Working Together

Same topic, different views

By By Tim Baldwin and Joe Carbonari

By Tim Baldwin

Working closely with others has its advantages and disadvantages. Depending on the type of work, we are either encouraged or discouraged from learning our fellow workers well. While some workers become friends through work, there seems to be less of that today. Let’s think about it.

No one wants to get “burned” by a fellow worker; that could lead to employment termination or thwart one’s career. It may cause embarrassment or rebuke. The better decision: keep your distance … don’t let people get to know you well, and vice versa. This creates a superficial and shallow relationship at work. Trust suffers; thus group synergy suffers. Selfishness increases. Social importance seems pointless.

It’s true that getting close to people at work has negative consequences, but there is perhaps a greater evil: not learning about human nature and relations. Wisdom comes from experiencing people and our environment. If our careers ignore what it means to be human, our careers will not enhance the quality of our lives, spirit and relations. Let’s encourage our social connectivity.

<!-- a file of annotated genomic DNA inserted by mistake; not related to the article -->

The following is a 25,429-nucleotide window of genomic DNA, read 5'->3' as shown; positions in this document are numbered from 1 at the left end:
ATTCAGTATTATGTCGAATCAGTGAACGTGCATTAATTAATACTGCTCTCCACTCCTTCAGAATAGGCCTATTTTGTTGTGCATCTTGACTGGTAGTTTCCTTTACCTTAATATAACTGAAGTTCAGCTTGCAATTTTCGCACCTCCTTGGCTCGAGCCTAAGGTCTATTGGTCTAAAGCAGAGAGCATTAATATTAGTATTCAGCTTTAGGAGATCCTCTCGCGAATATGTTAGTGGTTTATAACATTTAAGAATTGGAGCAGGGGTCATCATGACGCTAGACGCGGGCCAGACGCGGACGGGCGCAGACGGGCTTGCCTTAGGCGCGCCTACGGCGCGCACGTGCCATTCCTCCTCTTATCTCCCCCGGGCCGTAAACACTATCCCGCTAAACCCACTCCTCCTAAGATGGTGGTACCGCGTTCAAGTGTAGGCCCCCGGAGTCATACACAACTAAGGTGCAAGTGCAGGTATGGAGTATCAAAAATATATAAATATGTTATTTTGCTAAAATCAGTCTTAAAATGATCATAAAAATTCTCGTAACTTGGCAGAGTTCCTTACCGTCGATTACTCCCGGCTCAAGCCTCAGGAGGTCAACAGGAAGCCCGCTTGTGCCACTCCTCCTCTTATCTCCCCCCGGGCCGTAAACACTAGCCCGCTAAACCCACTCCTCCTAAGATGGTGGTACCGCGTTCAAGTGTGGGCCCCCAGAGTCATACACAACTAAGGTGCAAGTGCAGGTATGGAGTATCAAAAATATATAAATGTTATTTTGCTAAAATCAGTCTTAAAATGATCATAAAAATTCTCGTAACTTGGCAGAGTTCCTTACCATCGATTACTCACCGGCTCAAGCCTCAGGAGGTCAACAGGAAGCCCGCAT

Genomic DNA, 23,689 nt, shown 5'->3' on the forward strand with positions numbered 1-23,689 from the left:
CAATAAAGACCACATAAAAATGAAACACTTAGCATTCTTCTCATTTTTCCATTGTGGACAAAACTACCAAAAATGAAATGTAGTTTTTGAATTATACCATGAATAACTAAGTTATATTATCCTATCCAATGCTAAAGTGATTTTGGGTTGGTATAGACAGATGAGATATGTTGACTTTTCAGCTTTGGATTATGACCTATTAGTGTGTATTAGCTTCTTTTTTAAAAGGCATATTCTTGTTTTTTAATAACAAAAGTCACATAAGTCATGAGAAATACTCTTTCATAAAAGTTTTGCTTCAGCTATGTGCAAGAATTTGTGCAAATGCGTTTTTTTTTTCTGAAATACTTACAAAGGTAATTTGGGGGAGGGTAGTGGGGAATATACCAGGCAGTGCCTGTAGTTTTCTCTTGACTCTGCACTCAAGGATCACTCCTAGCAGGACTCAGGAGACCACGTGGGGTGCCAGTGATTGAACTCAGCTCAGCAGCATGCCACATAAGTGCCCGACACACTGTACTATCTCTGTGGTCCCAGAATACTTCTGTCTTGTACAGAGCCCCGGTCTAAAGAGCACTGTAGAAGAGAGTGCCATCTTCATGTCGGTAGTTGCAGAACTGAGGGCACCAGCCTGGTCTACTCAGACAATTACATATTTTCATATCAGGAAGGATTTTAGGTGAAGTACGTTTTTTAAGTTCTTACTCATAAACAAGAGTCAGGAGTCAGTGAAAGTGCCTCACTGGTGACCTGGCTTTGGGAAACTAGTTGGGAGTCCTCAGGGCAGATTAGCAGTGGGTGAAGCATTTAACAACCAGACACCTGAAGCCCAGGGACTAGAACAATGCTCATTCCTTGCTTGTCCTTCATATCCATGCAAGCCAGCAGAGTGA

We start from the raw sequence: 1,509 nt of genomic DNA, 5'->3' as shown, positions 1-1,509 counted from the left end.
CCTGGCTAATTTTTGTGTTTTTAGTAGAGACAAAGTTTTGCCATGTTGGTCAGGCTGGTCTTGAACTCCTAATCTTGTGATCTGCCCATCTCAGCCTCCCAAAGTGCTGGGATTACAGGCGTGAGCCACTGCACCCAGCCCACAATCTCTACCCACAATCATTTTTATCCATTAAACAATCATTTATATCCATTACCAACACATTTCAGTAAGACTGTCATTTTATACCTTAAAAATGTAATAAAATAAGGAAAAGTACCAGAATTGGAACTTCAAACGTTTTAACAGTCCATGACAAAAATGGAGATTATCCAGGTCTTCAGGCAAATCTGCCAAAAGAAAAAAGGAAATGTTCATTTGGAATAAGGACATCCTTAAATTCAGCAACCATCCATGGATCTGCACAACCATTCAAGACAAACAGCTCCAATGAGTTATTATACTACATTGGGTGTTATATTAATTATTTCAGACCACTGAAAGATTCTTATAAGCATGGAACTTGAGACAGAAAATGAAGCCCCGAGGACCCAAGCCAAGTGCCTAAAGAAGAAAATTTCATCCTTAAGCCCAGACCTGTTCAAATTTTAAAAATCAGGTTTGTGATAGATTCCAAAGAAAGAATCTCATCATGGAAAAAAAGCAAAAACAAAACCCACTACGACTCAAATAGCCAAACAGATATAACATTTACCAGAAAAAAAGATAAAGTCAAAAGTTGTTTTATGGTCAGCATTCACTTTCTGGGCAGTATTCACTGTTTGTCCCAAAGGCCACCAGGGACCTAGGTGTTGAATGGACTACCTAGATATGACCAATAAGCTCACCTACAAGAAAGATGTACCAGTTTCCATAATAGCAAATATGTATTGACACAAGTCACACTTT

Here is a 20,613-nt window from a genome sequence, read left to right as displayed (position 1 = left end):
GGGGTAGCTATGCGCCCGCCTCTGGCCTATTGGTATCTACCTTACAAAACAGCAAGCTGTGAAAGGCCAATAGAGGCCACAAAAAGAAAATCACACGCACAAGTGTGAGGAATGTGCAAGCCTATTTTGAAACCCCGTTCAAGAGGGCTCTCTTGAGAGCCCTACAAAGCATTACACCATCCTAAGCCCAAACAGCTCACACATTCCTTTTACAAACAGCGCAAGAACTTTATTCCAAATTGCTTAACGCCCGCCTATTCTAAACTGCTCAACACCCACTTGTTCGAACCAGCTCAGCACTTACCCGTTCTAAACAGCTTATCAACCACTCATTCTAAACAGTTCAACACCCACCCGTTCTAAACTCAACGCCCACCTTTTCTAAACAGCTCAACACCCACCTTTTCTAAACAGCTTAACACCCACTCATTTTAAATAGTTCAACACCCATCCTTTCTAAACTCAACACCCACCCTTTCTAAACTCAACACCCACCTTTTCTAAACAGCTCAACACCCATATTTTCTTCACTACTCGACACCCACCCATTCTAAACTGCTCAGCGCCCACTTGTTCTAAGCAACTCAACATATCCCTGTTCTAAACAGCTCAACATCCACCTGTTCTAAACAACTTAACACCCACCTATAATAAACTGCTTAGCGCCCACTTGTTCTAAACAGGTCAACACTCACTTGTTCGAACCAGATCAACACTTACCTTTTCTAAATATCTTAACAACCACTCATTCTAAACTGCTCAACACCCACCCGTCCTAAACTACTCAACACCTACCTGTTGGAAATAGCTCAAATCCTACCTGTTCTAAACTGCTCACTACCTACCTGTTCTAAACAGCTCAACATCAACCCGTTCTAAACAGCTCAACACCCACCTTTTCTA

Of course, this means we must be honest and virtuous with ourselves and others. It requires responsibility and candor. It means learning to be diverse and open-minded. It means seeing the importance and value in others, recognizing how others improve our lives and admitting we don’t have all the answers.

Let’s be more human and get to know our neighbors.


By Joe Carbonari

I confess: I am a schmoozer. I talk to people. I like talking with people. I like talking with people that I meet socially, and I like talking with the people that I do business with. I particularly like talking with people that I would like to do business with. It is the way that I work.

I use text messaging, and I seemingly live by email. I prefer, however, to meet in person, or at least to talk by phone. It is the way that relationships are built. I grew up playing ball, and I believe in teamwork.

To work as a team you need to have trust. To have trust you have to know the people that you are working with. You have to know their strengths and weaknesses, their reliability and their “distractions”. The best teams are built by those that like people.

Dale Carnegie said “Give me a person who can work with people, and we’ll hire all the experts that we need.” I agree with the approach, and suspect that it’s based on an understanding and appreciation of the “irrational.”

Our inner motivations guide us. We are all different. Get to know, really know, those that you have important dealings with. Take the time to fraternize. It will help you pick your “experts,” and those that you can trust.

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